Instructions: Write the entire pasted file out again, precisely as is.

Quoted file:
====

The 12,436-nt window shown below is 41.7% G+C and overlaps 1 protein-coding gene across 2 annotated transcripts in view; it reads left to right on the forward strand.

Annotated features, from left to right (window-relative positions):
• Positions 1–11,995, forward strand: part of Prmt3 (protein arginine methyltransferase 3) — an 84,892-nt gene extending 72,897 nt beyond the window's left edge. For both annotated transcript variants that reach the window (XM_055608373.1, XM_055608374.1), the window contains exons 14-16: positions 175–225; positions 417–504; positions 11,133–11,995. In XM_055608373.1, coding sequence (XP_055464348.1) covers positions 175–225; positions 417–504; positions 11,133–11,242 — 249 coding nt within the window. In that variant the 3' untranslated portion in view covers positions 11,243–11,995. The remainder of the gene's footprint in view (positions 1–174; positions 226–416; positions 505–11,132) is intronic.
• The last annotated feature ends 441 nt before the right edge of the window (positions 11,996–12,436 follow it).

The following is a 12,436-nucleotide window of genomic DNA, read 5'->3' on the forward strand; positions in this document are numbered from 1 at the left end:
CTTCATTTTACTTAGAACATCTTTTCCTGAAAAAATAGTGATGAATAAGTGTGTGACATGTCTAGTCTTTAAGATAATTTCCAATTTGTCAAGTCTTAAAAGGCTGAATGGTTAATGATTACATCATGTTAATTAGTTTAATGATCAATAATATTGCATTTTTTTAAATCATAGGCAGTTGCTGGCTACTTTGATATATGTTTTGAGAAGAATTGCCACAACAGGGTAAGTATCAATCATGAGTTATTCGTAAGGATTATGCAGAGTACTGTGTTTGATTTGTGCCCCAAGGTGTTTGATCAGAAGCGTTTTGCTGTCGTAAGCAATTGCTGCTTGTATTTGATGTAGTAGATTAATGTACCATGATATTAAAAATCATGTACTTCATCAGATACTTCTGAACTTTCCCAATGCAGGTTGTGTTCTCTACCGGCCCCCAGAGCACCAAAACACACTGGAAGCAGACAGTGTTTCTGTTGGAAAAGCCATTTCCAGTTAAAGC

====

The 12,436-nt window shown below is 41.7% G+C and overlaps 1 protein-coding gene across 2 annotated transcripts in view; it reads left to right on the forward strand.

Annotated features, from left to right (window-relative positions):
• Positions 1–11,995, forward strand: part of Prmt3 (protein arginine methyltransferase 3) — an 84,892-nt gene extending 72,897 nt beyond the window's left edge. For both annotated transcript variants that reach the window (XM_055608373.1, XM_055608374.1), the window contains exons 14-16: positions 175–225; positions 417–504; positions 11,133–11,995. In XM_055608373.1, coding sequence (XP_055464348.1) covers positions 175–225; positions 417–504; positions 11,133–11,242 — 249 coding nt within the window. In that variant the 3' untranslated portion in view covers positions 11,243–11,995. The remainder of the gene's footprint in view (positions 1–174; positions 226–416; positions 505–11,132) is intronic.
• The last annotated feature ends 441 nt before the right edge of the window (positions 11,996–12,436 follow it).

The following is a 12,436-nucleotide window of genomic DNA, read 5'->3' on the forward strand; positions in this document are numbered from 1 at the left end:
CTTCATTTTACTTAGAACATCTTTTCCTGAAAAAATAGTGATGAATAAGTGTGTGACATGTCTAGTCTTTAAGATAATTTCCAATTTGTCAAGTCTTAAAAGGCTGAATGGTTAATGATTACATCATGTTAATTAGTTTAATGATCAATAATATTGCATTTTTTTAAATCATAGGCAGTTGCTGGCTACTTTGATATATGTTTTGAGAAGAATTGCCACAACAGGGTAAGTATCAATCATGAGTTATTCGTAAGGATTATGCAGAGTACTGTGTTTGATTTGTGCCCCAAGGTGTTTGATCAGAAGCGTTTTGCTGTCGTAAGCAATTGCTGCTTGTATTTGATGTAGTAGATTAATGTACCATGATATTAAAAATCATGTACTTCATCAGATACTTCTGAACTTTCCCAATGCAGGTTGTGTTCTCTACCGGCCCCCAGAGCACCAAAACACACTGGAAGCAGACAGTGTTTCTGTTGGAAAAGCCATTTCCAGTTAAAGC